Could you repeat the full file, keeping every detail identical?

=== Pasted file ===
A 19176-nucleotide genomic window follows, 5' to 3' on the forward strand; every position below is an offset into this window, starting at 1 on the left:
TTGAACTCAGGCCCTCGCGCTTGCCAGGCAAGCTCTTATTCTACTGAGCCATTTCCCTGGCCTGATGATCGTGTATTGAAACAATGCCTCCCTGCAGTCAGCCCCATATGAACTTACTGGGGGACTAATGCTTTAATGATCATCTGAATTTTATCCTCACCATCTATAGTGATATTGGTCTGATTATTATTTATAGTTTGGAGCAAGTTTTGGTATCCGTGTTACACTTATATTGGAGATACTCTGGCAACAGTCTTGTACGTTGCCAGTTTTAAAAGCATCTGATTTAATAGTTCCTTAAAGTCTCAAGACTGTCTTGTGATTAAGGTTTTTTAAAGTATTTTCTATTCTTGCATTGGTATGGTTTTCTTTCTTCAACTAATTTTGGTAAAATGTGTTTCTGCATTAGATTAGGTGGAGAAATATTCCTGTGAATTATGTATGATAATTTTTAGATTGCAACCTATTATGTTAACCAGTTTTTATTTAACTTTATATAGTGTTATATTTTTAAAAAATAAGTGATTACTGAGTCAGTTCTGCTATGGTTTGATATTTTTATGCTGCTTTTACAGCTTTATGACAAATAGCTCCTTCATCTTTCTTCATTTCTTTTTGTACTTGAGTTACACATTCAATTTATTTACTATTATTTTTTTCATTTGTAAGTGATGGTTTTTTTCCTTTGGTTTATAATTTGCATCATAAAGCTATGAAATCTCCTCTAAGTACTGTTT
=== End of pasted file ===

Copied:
A 19176-nucleotide genomic window follows, 5' to 3' on the forward strand; every position below is an offset into this window, starting at 1 on the left:
TTGAACTCAGGCCCTCGCGCTTGCCAGGCAAGCTCTTATTCTACTGAGCCATTTCCCTGGCCTGATGATCGTGTATTGAAACAATGCCTCCCTGCAGTCAGCCCCATATGAACTTACTGGGGGACTAATGCTTTAATGATCATCTGAATTTTATCCTCACCATCTATAGTGATATTGGTCTGATTATTATTTATAGTTTGGAGCAAGTTTTGGTATCCGTGTTACACTTATATTGGAGATACTCTGGCAACAGTCTTGTACGTTGCCAGTTTTAAAAGCATCTGATTTAATAGTTCCTTAAAGTCTCAAGACTGTCTTGTGATTAAGGTTTTTTAAAGTATTTTCTATTCTTGCATTGGTATGGTTTTCTTTCTTCAACTAATTTTGGTAAAATGTGTTTCTGCATTAGATTAGGTGGAGAAATATTCCTGTGAATTATGTATGATAATTTTTAGATTGCAACCTATTATGTTAACCAGTTTTTATTTAACTTTATATAGTGTTATATTTTTAAAAAATAAGTGATTACTGAGTCAGTTCTGCTATGGTTTGATATTTTTATGCTGCTTTTACAGCTTTATGACAAATAGCTCCTTCATCTTTCTTCATTTCTTTTTGTACTTGAGTTACACATTCAATTTATTTACTATTATTTTTTTCATTTGTAAGTGATGGTTTTTTTCCTTTGGTTTATAATTTGCATCATAAAGCTATGAAATCTCCTCTAAGTACTGTTT